The retention of melt water is a spoiler at any temperature. The product must be in continuous, intimate thermal contact with the unmelted ice, and the melt water rapidly drained away. This is what makes the heat transfer fast. Undrained, the heat transfer slows down remarkably. The melt water has no appreciable heat-sinking capacity, and just interferes with the heat leaving the beverage and flowing to the ice. And the OPs desire was for the fastest possible chill. Using brine (or glycol antifreeze if you really want to experiment) will also lower the terminal temperature, although it slows down reaching it, to where the beverage will be frozen and slushy, not good.
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Or rapidly stirred...
Nick
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That's just complete nonsense -- suggest you look up, and compare, the specific heat of water vs. specific heat of ice.

Which is achieved using the fastest possible heat transfer. Again -- suggest you investigate which is capable of absorbing, and transferring, heat at a greater rate, ice or water.
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Doug Miller (alphageek at milmac dot com)
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Doug Miller writes:

Nope. The heat of fusion, not the specific heat, is what flash chills. As I said, the phase change is crucial.
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It doesn't seem that you've ever made ice cream at home.
Quite right that the phase change is crucial. However, you're utterly mistaken when you think that the cooling will be most rapid if the melt water is drained away. The objective is to remove heat from the can of beer as rapidly as possible, and that will happen when the beer is immersed in a bath of icewater. Not when it's immersed in a pile of ice.
And the reason for that is that water is a better conductor of heat than ice, and thus heat transfers from the beer can to water faster than it transfers from the beer can to ice. On top of that, water transfers heat away from the beer can by convection as well as conduction, and obviously ice won't.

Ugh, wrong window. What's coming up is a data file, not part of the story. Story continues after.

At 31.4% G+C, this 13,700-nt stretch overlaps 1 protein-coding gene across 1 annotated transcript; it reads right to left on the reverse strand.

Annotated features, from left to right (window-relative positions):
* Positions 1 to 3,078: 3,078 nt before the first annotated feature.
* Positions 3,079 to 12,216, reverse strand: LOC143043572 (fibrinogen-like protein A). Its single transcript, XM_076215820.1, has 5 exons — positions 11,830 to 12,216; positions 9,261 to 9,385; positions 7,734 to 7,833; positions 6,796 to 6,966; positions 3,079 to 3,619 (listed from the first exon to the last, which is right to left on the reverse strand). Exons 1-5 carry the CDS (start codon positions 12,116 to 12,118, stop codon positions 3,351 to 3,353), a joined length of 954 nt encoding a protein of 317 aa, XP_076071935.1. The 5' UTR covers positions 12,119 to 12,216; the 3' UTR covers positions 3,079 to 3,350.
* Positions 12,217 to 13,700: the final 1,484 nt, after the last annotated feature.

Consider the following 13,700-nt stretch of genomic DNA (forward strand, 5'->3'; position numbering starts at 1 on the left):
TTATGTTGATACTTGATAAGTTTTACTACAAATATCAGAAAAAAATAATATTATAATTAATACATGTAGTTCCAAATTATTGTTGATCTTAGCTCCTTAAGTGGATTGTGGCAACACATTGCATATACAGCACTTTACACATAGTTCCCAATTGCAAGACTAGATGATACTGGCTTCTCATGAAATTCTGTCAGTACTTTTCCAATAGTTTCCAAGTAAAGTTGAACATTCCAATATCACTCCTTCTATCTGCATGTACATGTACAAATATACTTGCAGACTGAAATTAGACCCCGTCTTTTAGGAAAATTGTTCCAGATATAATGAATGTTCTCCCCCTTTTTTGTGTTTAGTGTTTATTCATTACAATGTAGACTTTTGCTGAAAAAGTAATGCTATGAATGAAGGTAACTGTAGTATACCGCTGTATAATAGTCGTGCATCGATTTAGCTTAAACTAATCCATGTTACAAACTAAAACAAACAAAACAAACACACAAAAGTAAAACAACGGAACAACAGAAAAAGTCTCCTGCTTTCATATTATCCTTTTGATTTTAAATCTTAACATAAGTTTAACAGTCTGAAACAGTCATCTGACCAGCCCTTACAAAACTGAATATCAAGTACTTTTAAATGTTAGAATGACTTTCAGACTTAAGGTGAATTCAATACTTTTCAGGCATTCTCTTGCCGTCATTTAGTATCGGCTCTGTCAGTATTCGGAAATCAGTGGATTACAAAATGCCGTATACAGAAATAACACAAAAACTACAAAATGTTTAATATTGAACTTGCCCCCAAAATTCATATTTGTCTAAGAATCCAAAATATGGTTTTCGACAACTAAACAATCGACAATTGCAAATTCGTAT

In short, rapid heat transfer is the name of the game, and you get that with icewater, not with ice.
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I tend to agree.

Water has a 0.596 W/mC conductance, vs 2.26 for ice. But it's hard to keep the can completely in contact with ice, and that way, the heat transfer from the ice is limited to the can surface. If the can is in a large well-stirred bath of ice and water, the ice will have lots of heat transfer area to water, and the can surface will be very close to the temp it would be if the entire can surface were in contact with ice.
Nick
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wrote:

Well, maybe... that depends at least in part on the relative masses of the ice, and the can of beer. Figure a can of beer at somewhere around 350 grams. Pop a room-temperature beer into, say, 20 or 30 kg of ice at -20 deg C in a well-insulated container, and the beer will eventually assume pretty near the same temperature as the ice, long before any significant melting of the ice can occur.
OTOH, put the same beer, and the same 20 or 30 kg of ice at -20 C into a water bath, and the beer will *never* get colder than 0 C.
Which, of course, is why you add salt when you're making homemade ice cream: so that the ice will melt at a lower temperature, giving you a water bath that's much colder than 0 C.
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Doug Miller (alphageek at milmac dot com)
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Doug Miller wrote:

That "well-insulated" would have to be adiabatic, but in that case the end result would be about right if the mass of the ice were large wrt the beer.

The prize! _Finally_, somebody made a cogent explanation...